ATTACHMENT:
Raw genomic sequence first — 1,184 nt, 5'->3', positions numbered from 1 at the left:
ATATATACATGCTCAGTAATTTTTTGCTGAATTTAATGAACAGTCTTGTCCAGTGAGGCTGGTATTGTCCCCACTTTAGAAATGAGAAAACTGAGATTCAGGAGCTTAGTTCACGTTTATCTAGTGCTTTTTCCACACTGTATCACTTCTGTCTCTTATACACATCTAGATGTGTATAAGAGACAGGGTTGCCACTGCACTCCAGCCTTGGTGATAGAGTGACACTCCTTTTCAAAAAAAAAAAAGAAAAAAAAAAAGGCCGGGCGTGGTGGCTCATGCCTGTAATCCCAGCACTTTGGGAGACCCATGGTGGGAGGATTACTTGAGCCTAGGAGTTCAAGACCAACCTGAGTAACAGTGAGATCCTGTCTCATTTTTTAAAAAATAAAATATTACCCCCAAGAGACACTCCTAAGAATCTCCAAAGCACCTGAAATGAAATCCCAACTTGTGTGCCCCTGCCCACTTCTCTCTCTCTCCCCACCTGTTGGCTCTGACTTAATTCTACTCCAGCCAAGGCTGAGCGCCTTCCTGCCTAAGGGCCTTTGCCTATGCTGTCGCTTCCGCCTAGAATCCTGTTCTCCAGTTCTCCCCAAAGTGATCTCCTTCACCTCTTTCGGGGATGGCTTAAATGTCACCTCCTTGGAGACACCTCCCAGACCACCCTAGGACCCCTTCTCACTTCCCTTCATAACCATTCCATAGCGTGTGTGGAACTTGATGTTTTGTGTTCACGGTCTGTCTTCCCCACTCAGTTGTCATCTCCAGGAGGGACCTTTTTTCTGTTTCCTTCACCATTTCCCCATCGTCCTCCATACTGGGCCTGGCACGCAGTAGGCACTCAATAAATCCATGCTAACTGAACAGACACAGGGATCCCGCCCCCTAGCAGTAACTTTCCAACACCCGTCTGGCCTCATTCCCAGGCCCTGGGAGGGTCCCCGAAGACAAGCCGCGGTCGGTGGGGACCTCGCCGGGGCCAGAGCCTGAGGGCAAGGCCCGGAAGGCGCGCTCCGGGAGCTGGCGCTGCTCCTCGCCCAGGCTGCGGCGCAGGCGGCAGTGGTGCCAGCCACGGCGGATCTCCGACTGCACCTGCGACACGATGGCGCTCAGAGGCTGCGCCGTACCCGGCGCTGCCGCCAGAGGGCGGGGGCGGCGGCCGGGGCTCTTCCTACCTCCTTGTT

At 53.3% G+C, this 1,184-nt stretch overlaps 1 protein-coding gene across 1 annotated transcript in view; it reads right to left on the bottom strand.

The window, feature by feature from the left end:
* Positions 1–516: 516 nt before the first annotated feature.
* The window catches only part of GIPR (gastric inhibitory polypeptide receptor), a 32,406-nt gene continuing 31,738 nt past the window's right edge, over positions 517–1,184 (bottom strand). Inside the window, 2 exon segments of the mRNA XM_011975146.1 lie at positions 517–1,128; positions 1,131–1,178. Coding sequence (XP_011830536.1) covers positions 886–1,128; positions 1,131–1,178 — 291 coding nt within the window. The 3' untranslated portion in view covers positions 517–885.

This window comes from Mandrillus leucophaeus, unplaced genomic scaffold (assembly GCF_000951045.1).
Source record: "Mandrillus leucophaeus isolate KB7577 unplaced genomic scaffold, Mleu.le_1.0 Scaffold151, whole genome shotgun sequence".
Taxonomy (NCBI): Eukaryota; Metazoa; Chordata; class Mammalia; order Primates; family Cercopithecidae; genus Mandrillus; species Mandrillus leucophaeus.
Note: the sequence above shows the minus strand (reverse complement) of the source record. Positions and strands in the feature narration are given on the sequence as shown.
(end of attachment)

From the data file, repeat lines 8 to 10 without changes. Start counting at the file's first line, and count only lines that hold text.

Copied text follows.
Source record: "Mandrillus leucophaeus isolate KB7577 unplaced genomic scaffold, Mleu.le_1.0 Scaffold151, whole genome shotgun sequence".
Taxonomy (NCBI): Eukaryota; Metazoa; Chordata; class Mammalia; order Primates; family Cercopithecidae; genus Mandrillus; species Mandrillus leucophaeus.
Note: the sequence above shows the minus strand (reverse complement) of the source record. Positions and strands in the feature narration are given on the sequence as shown.